“Where are you heading for?” Ether I or they would ask.

“Plumorchard Shelter!” “Bly Gap!” “Muskrat Shelter!” or “Fuck if I know!” we would yell at each other between thunder.

The temperature dropped as the storm went through, and when the thunder faded after half an hour I left my cover.

I left angry, and I’m not sure why. My guess I felt unsatisfied with my town visit. But it could have also been the lack of sleep I was experiencing. At this point I was starting to get paranoid from it and a little trippy. Also the amount of time I had to think filled my head with covetous thoughts and self-pity. And when the thunder started again when I was probably around Cowart Gap this only drove me darker.

What happens next is one of the most important times for me on the trail. (For those who have not read the first blog entry, I was suicidal.)

A storm blew in stronger than the one I had just sat out, while I was on Buzzard Knob. It dropped the temp into the high 30’s according to the small thermometer I had strapped to my pack. My rain jacket became saturated and I took it off in frustration. Now I was hiking shirtless with only my board shorts on.

I began to shiver uncontrollably, and was soaked to the bone. I was cold, and not just uncomfortably cold. This cold reminded me of a time when I was 13, out in an open field greasing pivot wheels, and changing their oil with my brother. It was near night and sleeting, it had rained the inter afternoon and I was soaked through my 4-H Carhartt jacket. It was the coldest I had felt, a sickly cold that tiers you. But unlike that dusk in the field with my brother.

I was all alone and cared not to try and remedy the problem.

When I sat down somewhere between Blue Ridge Gap and the GA/NC boarder I accepted my circumstance as finishing an unfinished job. I did not feel uncomfortable being cold all I could feel was the effects it had on me. My heart slowing and body shaking almost to the point of falling off the stump I sat on.

But then between the thoughts of hate, regret, and covetous, a new thought was placed. This thought was on my parents who gave me their blessing and support to do this hike. I thought how unfair it was to them killing myself on a trip that was supposed to remedy the issues inside me. At my earlier attempt of my life, my death would have just been a shock to them, but now it would be much more damaging. This caused me to pray, and take action.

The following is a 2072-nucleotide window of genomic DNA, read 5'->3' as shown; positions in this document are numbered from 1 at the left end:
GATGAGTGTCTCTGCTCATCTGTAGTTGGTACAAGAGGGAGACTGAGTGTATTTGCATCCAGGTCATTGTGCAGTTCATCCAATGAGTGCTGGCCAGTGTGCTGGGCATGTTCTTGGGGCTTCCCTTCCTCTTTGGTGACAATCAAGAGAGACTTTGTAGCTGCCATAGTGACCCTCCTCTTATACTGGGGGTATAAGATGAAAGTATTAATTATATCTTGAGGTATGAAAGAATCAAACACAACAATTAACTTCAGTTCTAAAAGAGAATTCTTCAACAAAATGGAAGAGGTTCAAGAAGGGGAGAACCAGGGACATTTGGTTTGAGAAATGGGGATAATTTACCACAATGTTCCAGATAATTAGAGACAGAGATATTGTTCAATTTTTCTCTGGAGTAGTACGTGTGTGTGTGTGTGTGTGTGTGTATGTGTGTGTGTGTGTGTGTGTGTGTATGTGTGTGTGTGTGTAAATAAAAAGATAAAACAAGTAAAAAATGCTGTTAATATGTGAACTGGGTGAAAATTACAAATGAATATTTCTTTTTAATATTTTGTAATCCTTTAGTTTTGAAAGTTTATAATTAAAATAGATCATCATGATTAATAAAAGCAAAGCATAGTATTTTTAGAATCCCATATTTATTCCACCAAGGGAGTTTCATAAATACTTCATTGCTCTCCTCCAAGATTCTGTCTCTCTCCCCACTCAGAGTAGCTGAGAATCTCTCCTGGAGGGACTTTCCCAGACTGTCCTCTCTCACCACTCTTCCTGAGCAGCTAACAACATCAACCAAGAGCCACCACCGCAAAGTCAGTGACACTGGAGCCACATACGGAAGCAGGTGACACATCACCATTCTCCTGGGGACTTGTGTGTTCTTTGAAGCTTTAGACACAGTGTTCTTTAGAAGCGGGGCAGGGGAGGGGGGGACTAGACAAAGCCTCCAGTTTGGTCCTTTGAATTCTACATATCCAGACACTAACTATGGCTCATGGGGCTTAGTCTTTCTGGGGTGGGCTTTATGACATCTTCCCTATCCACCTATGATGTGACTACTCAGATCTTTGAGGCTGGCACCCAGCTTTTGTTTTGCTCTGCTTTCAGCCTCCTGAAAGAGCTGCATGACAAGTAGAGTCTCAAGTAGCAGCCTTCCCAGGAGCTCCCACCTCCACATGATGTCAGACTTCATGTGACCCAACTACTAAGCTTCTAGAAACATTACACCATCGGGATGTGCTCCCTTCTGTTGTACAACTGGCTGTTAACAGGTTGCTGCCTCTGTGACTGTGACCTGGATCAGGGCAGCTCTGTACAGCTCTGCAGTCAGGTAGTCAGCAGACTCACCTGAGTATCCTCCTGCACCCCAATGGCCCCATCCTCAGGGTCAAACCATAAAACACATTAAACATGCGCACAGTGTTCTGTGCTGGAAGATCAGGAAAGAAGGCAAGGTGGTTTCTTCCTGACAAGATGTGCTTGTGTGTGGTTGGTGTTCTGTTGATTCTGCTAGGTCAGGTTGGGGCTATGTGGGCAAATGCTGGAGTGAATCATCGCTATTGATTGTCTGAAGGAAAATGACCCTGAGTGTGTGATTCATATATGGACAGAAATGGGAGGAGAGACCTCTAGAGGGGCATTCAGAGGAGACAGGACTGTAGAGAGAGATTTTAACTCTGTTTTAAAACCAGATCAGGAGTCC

The solution was simple all I had to do was put back on my jacket and get moving. This would warm me. But The motivation was lacking to do so however by the end of my prayer it was God given.

I began to run with joy. It was a joy that mimicked the joy from my salvation. I believe it was the presence of the Holy Spirit.

I ran past hikers setting up camp in the rain giving up on making it to a shelter for the night. I only stopped running when I came to the boarder and signed the registry. I started walking after this and climbed Courthouse Bald.

At the top, another storm hit and I saw lightning hit another ridge close to me. I was not going to linger so I started running again. On the way down my left foot tripped on a rock and trying to recover I caught myself in stride with my right but my body twisted and I watch my knee role out of place and then back in. The pain was sharp but too quick to bring a reaction. Like my shoulder would do before I had surgery on it. While I moved my knee felt fine it wouldn’t be till I stopped at the shelter that it would swell.

The storms passed just as not even half a mile from Muskrat Creek Shelter. I stopped toIMG_0185 take a selfie to capture my expression of my ordeal than took another for the social media. There was also a view were I stopped and I sat and watched the fog roll away and thanked God.IMG_0188

I heard commotion behind me and I looked back through the trees and could barely make out the shelter. At the shelter the first thing I noticed was all the liquor. A group of college students were having a party at the shelter.

One bearded student said to me as I entered their circle, “Here looks like you could use this,” and handed me a bottle of Jägermeister. I took 2 big gulps and gasped with refreshment and most of the students cheered.

Then I saw Geronimo come out from under the shelter, and I was more than happy to see a familiar face even if I hardly knew it.

I started to set up under the shelter on the table since the pad was packed. The Ridge Run kicked me out though, so I set my tarp up.

There was a girl and her boyfriend at the shelter who were section hiking from Springer to the NOC. Both were drunk and me and Geronimo talked with them. As the night went on the girls boyfriend whipped out his pistol for some reason I don’t remember. The Ridge Runner said nothing of this even though it was right in her face.

Under my tent I watched the party go on and did not sleep. I saw some wander away to puke, and couples sneak off to be alone. I didn’t mind the cheerful noise the party made even if it keep me awake. It was comforting and I found rest without sleep.


One thought on “Day 5: Sir Packs and Hyperthermia: A Bad and Good Experience

  1. Very well written. I am intrigued at everything you say, looking forward to each and every sentence. Anita, Michael Eaves mother.